But don't be dismayed! There are things we can do to reverse the downward sprial of chronic stress and break the cycle that contributes to chronic illness. This is where learning the tools of Mind-Body Medicine Skills comes into play, to give you agency over your stress levels and enter the world of conscious control over your autonomic nervous system. We can't control much in life, that in itself can lead to stress for recovering control freaks like myself, but thankfully this, our nervous system, is one thing we can exert some control over for the benefit of our own wellbeing.


Empower Your Health and WellBeing with MindBody Medicine Skills


Mind-Body Medicine Skills are scientifically proven methods that restore a healthy balance to the sympathetic and parasympathetic nervous systems. They encourage and facilitate homeostasis in a body that may be stuck "on" in one or the other and have the power to help you change the way you deal with life's challenges.


As stated in the New England Journal of Medicine April 9, 2020 op-ed "New Era for Mind Body Medicine", Mind Body Medicine is well researched and proven to be beneficial for many health issues:

                "...randomized, controlled trials have suggested improved health outcomes and quality of life in multiple physical and mental health conditions that are related to or exacerbated by stress, including chronic pain, anxiety, depression, cancer related fatigue, tobacco addiction, inflammatory bowel disease, and cardiovascular disease...we believe the future is promising for mind-body medicine."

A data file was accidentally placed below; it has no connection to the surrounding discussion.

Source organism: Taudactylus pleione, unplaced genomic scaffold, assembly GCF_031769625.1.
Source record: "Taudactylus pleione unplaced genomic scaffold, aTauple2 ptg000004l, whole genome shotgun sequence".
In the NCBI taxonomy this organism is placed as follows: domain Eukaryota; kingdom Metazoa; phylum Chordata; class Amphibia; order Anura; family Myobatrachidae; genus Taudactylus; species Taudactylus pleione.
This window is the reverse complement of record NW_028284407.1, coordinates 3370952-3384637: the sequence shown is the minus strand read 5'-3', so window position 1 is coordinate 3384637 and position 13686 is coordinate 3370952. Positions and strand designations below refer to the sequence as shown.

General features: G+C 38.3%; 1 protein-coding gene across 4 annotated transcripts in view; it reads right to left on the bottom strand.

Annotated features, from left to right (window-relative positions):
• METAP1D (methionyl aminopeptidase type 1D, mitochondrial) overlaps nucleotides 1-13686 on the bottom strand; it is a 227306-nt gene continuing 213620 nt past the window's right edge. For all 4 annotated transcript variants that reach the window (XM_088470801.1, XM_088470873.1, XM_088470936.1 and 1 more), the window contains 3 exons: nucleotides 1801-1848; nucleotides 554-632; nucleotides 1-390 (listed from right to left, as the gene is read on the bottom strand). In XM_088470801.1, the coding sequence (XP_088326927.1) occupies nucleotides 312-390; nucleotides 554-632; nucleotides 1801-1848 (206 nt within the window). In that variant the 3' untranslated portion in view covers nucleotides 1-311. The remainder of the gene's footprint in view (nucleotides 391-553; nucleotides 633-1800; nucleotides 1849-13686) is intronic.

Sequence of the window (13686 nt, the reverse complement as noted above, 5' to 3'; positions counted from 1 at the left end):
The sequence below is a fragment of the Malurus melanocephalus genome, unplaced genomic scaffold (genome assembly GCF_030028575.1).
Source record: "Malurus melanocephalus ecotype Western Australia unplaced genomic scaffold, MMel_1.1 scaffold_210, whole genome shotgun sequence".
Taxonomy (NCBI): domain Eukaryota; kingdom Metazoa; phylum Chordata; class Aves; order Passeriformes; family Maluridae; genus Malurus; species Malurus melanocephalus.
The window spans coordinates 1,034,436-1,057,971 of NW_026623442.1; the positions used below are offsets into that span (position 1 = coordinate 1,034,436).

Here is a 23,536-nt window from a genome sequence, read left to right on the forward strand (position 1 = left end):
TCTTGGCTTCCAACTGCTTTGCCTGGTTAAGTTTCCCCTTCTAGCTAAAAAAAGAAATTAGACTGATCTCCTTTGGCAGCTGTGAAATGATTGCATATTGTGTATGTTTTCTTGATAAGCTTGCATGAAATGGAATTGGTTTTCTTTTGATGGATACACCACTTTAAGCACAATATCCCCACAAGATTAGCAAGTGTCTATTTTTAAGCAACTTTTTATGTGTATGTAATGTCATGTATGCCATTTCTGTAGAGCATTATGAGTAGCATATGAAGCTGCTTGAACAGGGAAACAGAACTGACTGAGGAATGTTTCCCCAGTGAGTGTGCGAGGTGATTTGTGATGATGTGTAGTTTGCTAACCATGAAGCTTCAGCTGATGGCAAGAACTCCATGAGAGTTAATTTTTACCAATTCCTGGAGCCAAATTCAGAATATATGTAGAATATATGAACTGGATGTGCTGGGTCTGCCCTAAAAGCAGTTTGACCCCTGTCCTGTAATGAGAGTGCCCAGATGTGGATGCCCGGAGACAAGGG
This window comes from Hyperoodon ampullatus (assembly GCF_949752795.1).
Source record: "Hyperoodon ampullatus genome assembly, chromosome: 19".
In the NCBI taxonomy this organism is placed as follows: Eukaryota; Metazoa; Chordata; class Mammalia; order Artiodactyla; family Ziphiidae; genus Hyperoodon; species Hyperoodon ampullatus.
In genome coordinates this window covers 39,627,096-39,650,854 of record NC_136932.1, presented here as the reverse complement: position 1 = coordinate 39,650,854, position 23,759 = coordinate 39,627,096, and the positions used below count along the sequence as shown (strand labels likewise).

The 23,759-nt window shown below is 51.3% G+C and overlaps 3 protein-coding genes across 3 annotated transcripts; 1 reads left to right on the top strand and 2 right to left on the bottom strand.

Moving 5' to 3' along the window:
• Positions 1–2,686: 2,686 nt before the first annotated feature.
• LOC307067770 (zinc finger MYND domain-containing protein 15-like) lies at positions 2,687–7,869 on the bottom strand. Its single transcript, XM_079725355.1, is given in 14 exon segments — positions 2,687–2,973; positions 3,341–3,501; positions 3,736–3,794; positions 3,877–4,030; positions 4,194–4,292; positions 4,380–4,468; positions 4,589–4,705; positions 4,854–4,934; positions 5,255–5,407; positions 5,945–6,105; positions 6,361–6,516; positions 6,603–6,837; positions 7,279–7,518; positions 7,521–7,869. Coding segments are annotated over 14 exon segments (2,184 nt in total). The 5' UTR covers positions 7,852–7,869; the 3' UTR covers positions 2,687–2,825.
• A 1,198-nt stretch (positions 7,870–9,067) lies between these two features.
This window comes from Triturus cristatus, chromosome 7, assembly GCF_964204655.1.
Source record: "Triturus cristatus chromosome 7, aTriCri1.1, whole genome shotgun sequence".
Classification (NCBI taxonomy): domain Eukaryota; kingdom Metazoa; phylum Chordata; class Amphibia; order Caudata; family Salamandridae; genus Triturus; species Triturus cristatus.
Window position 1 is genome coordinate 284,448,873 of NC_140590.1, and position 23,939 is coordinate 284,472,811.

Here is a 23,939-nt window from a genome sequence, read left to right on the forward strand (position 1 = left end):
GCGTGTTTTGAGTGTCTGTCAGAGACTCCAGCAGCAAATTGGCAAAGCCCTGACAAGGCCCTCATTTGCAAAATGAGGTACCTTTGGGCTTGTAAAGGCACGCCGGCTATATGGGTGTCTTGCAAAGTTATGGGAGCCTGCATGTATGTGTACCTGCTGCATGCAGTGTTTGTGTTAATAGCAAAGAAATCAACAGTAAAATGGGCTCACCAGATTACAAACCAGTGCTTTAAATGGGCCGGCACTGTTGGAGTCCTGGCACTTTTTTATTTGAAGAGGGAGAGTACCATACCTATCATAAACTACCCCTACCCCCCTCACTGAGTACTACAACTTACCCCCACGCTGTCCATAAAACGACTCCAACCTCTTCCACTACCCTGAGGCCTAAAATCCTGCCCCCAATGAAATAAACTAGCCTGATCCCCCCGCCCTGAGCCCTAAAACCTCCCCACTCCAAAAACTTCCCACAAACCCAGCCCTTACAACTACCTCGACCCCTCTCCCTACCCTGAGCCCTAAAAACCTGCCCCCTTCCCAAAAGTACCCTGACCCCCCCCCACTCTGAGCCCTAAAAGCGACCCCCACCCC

One simple technique is called, "Soft Belly", a calming concentrative meditation technique using your breath that invites a relaxed state. It is a meditaiton you can practice anywhere, anytime, and nobody will even know what you are doing. You can do it standing in line when you are feeling rushed, or sitting in traffic with absolutely no way of moving forward. Rather than the endless phone surfing we all can do, try this instead:


You can do this with your eyes open or closed, as is safe for you and the situation you find yourself in. Take a deep breath and begin to breathe in through your nose and out through your mouth. It can help stimulate the parasympathetic nervous system if you actually extend you exhale a little more than the inhale. If you pause for a short beat or two after the exhale and before the next inhale, that helps as well. Sometimes I find it helpful starting off with a count to help my stay focused on my breath. With each inhale notice your belly rise and become full and soften and exhale slowly as your belly compresses softly, like a bellows gently releasing the life giving breath under our conscious control.


Inhale...1,2,3,4,...exhale...1,2,3,4,5,6...pause...1,2....inhale...etc...

Then after a good flow and rhythm is happening for you, you can change from counting numbers on the inhale to internally saying the word "soft" and on the exhale to internally saying the word "belly".


Inhale....soft...exhale...belly...inhale...soft...exhale...belly. You may choose to pause after each exhale slightly, but do not force yourself. This is about your own relaxation and wellbeing. Any stress or strain or desire to do it perfectly can be noticed and just gently put aside as you hold yourself with kindness and ease during this practice. There is enough in the world to stress out about. This isn't one of them.


This is just a little taster of the many skills we will be learning in my upcoming 8 week Mind-Body Medicine Skills group. If you miss any of the classes I will be creating mini technique videos for Instagram and posting on this blog the various methods we covered and how they can be used in your day to day life. I hope you have found this post helpful in someway, and if you did, please comment and let me know!


Thank you for taking the time to read my post!